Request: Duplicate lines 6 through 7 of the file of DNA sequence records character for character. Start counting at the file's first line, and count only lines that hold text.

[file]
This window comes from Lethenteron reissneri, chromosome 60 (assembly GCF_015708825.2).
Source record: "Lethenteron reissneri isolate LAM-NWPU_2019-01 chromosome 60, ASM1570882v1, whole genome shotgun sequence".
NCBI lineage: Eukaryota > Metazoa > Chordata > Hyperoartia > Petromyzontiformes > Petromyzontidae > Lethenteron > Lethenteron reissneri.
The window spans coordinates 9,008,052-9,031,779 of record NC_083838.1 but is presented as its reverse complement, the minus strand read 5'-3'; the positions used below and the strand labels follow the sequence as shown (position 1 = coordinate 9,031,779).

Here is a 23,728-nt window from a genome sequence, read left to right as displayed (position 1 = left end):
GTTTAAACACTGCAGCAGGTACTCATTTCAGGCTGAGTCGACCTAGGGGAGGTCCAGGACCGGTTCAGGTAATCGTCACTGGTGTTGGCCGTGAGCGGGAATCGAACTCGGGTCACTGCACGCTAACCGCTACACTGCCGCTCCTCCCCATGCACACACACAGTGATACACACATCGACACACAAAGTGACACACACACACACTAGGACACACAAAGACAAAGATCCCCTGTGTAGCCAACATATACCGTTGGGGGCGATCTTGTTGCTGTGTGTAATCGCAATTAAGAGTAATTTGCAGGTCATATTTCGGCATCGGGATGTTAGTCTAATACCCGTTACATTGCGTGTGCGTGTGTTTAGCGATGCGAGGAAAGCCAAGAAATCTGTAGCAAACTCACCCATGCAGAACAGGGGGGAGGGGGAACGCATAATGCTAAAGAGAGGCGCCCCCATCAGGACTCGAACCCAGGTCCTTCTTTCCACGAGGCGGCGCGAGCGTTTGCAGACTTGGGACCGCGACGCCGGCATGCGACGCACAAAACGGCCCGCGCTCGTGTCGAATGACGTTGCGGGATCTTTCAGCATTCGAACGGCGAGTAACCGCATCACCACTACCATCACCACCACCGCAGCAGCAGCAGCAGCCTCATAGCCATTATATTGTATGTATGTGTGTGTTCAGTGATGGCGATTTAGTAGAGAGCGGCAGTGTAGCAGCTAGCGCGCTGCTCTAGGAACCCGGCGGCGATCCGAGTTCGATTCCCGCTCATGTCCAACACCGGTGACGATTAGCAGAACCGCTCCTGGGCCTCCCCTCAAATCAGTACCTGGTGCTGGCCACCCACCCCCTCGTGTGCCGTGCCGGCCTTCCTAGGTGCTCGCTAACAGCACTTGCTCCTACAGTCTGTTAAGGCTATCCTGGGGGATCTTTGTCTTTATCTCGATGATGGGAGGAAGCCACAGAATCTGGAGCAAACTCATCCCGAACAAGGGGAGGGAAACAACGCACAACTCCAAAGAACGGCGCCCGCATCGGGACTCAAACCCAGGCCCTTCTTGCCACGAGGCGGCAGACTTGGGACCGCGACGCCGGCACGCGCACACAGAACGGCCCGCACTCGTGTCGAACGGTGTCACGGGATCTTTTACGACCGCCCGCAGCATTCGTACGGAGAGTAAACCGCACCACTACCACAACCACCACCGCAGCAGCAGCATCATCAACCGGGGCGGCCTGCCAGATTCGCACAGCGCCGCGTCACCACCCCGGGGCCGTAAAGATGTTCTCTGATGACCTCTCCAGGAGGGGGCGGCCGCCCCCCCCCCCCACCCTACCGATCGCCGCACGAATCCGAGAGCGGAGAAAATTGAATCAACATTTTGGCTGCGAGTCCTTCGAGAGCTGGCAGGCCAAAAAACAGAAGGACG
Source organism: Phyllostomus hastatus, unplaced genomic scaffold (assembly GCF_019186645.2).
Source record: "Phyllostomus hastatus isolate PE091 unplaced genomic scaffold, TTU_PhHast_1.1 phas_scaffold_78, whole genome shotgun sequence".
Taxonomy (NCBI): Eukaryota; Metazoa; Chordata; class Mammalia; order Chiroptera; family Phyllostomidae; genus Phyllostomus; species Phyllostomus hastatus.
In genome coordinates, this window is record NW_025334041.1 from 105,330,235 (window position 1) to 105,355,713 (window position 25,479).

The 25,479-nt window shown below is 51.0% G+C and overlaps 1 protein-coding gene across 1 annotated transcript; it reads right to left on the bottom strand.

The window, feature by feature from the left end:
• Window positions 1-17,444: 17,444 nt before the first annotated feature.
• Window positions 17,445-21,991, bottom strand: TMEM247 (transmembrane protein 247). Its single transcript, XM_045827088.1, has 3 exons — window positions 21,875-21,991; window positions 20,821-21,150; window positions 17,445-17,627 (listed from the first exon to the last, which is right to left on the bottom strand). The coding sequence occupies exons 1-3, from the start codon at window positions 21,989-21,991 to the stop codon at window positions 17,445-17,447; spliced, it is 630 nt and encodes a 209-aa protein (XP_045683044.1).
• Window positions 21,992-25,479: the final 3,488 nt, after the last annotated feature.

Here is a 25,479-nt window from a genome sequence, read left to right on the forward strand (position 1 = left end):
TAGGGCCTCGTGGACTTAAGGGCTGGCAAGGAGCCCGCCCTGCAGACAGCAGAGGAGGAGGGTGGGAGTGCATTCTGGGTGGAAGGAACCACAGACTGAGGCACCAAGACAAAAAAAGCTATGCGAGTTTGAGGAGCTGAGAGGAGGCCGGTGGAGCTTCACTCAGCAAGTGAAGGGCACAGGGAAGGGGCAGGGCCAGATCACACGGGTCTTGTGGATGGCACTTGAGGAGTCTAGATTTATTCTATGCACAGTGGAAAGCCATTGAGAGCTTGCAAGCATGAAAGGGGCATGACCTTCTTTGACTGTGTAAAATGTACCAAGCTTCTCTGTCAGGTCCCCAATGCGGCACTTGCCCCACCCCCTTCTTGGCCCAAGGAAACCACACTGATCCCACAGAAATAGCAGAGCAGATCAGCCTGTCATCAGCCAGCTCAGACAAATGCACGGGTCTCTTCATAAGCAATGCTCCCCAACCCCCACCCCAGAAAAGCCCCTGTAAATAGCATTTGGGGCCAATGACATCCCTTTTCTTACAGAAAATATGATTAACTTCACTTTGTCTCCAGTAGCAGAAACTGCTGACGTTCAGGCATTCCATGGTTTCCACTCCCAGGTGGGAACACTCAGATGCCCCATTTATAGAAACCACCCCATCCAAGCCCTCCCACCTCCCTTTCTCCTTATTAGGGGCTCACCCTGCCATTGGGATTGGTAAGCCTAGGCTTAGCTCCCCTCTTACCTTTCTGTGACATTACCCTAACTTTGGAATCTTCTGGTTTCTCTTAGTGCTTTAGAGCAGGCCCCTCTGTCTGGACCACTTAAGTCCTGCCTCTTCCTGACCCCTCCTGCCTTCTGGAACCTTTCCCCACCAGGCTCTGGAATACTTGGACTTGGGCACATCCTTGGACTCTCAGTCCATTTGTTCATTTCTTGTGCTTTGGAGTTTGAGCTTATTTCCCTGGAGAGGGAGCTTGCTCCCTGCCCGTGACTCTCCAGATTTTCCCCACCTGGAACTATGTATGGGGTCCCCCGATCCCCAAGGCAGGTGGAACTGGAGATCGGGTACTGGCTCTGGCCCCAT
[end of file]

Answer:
GTTTAAACACTGCAGCAGGTACTCATTTCAGGCTGAGTCGACCTAGGGGAGGTCCAGGACCGGTTCAGGTAATCGTCACTGGTGTTGGCCGTGAGCGGGAATCGAACTCGGGTCACTGCACGCTAACCGCTACACTGCCGCTCCTCCCCATGCACACACACAGTGATACACACATCGACACACAAAGTGACACACACACACACTAGGACACACAAAGACAAAGATCCCCTGTGTAGCCAACATATACCGTTGGGGGCGATCTTGTTGCTGTGTGTAATCGCAATTAAGAGTAATTTGCAGGTCATATTTCGGCATCGGGATGTTAGTCTAATACCCGTTACATTGCGTGTGCGTGTGTTTAGCGATGCGAGGAAAGCCAAGAAATCTGTAGCAAACTCACCCATGCAGAACAGGGGGGAGGGGGAACGCATAATGCTAAAGAGAGGCGCCCCCATCAGGACTCGAACCCAGGTCCTTCTTTCCACGAGGCGGCGCGAGCGTTTGCAGACTTGGGACCGCGACGCCGGCATGCGACGCACAAAACGGCCCGCGCTCGTGTCGAATGACGTTGCGGGATCTTTCAGCATTCGAACGGCGAGTAACCGCATCACCACTACCATCACCACCACCGCAGCAGCAGCAGCAGCCTCATAGCCATTATATTGTATGTATGTGTGTGTTCAGTGATGGCGATTTAGTAGAGAGCGGCAGTGTAGCAGCTAGCGCGCTGCTCTAGGAACCCGGCGGCGATCCGAGTTCGATTCCCGCTCATGTCCAACACCGGTGACGATTAGCAGAACCGCTCCTGGGCCTCCCCTCAAATCAGTACCTGGTGCTGGCCACCCACCCCCTCGTGTGCCGTGCCGGCCTTCCTAGGTGCTCGCTAACAGCACTTGCTCCTACAGTCTGTTAAGGCTATCCTGGGGGATCTTTGTCTTTATCTCGATGATGGGAGGAAGCCACAGAATCTGGAGCAAACTCATCCCGAACAAGGGGAGGGAAACAACGCACAACTCCAAAGAACGGCGCCCGCATCGGGACTCAAACCCAGGCCCTTCTTGCCACGAGGCGGCAGACTTGGGACCGCGACGCCGGCACGCGCACACAGAACGGCCCGCACTCGTGTCGAACGGTGTCACGGGATCTTTTACGACCGCCCGCAGCATTCGTACGGAGAGTAAACCGCACCACTACCACAACCACCACCGCAGCAGCAGCATCATCAACCGGGGCGGCCTGCCAGATTCGCACAGCGCCGCGTCACCACCCCGGGGCCGTAAAGATGTTCTCTGATGACCTCTCCAGGAGGGGGCGGCCGCCCCCCCCCCCCACCCTACCGATCGCCGCACGAATCCGAGAGCGGAGAAAATTGAATCAACATTTTGGCTGCGAGTCCTTCGAGAGCTGGCAGGCCAAAAAACAGAAGGACG
Source organism: Phyllostomus hastatus, unplaced genomic scaffold (assembly GCF_019186645.2).